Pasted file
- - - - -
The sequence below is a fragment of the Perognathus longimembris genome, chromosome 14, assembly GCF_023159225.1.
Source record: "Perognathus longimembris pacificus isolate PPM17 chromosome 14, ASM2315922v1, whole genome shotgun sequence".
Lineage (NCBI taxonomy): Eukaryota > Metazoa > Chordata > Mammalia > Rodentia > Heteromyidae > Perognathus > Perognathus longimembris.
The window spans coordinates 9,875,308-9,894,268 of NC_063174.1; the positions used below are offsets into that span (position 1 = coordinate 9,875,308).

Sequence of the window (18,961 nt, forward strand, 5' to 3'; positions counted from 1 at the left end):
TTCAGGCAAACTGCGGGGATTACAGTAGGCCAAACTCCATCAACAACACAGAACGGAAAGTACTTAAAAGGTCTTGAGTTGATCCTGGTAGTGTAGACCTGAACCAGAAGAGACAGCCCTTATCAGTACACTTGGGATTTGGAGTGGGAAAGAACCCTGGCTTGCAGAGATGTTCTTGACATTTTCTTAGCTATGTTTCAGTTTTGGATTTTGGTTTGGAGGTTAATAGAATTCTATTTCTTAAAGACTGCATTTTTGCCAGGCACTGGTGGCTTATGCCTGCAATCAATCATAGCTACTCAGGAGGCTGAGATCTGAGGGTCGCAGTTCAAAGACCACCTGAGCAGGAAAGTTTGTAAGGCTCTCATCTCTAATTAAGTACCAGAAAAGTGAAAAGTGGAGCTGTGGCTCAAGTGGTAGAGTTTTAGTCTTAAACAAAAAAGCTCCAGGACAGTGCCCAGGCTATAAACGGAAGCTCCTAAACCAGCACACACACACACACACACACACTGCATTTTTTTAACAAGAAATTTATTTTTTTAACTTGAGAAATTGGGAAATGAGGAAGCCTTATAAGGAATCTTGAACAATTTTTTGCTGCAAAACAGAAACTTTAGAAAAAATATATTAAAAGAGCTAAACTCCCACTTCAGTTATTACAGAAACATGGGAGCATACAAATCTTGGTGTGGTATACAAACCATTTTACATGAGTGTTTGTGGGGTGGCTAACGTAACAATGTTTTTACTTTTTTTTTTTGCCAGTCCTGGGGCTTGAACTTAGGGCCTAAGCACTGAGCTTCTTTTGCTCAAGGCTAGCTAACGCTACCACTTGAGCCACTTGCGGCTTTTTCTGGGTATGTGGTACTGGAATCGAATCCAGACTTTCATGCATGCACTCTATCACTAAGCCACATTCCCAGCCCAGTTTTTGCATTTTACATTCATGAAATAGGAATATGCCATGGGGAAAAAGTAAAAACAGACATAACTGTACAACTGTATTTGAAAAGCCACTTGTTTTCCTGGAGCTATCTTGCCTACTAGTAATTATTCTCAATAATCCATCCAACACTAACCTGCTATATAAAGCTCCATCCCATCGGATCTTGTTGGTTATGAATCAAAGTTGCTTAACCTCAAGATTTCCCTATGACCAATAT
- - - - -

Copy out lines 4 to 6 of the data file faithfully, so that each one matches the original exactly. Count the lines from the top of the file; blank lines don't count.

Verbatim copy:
The window spans coordinates 9,875,308-9,894,268 of NC_063174.1; the positions used below are offsets into that span (position 1 = coordinate 9,875,308).

Sequence of the window (18,961 nt, forward strand, 5' to 3'; positions counted from 1 at the left end):
TTCAGGCAAACTGCGGGGATTACAGTAGGCCAAACTCCATCAACAACACAGAACGGAAAGTACTTAAAAGGTCTTGAGTTGATCCTGGTAGTGTAGACCTGAACCAGAAGAGACAGCCCTTATCAGTACACTTGGGATTTGGAGTGGGAAAGAACCCTGGCTTGCAGAGATGTTCTTGACATTTTCTTAGCTATGTTTCAGTTTTGGATTTTGGTTTGGAGGTTAATAGAATTCTATTTCTTAAAGACTGCATTTTTGCCAGGCACTGGTGGCTTATGCCTGCAATCAATCATAGCTACTCAGGAGGCTGAGATCTGAGGGTCGCAGTTCAAAGACCACCTGAGCAGGAAAGTTTGTAAGGCTCTCATCTCTAATTAAGTACCAGAAAAGTGAAAAGTGGAGCTGTGGCTCAAGTGGTAGAGTTTTAGTCTTAAACAAAAAAGCTCCAGGACAGTGCCCAGGCTATAAACGGAAGCTCCTAAACCAGCACACACACACACACACACACACTGCATTTTTTTAACAAGAAATTTATTTTTTTAACTTGAGAAATTGGGAAATGAGGAAGCCTTATAAGGAATCTTGAACAATTTTTTGCTGCAAAACAGAAACTTTAGAAAAAATATATTAAAAGAGCTAAACTCCCACTTCAGTTATTACAGAAACATGGGAGCATACAAATCTTGGTGTGGTATACAAACCATTTTACATGAGTGTTTGTGGGGTGGCTAACGTAACAATGTTTTTACTTTTTTTTTTTGCCAGTCCTGGGGCTTGAACTTAGGGCCTAAGCACTGAGCTTCTTTTGCTCAAGGCTAGCTAACGCTACCACTTGAGCCACTTGCGGCTTTTTCTGGGTATGTGGTACTGGAATCGAATCCAGACTTTCATGCATGCACTCTATCACTAAGCCACATTCCCAGCCCAGTTTTTGCATTTTACATTCATGAAATAGGAATATGCCATGGGGAAAAAGTAAAAACAGACATAACTGTACAACTGTATTTGAAAAGCCACTTGTTTTCCTGGAGCTATCTTGCCTACTAGTAATTATTCTCAATAATCCATCCAACACTAACCTGCTATATAAAGCTCCATCCCATCGGATCTTGTTGGTTATGAATCAAAGTTGCTTAACCTCAAGATTTCCCTATGACCAATAT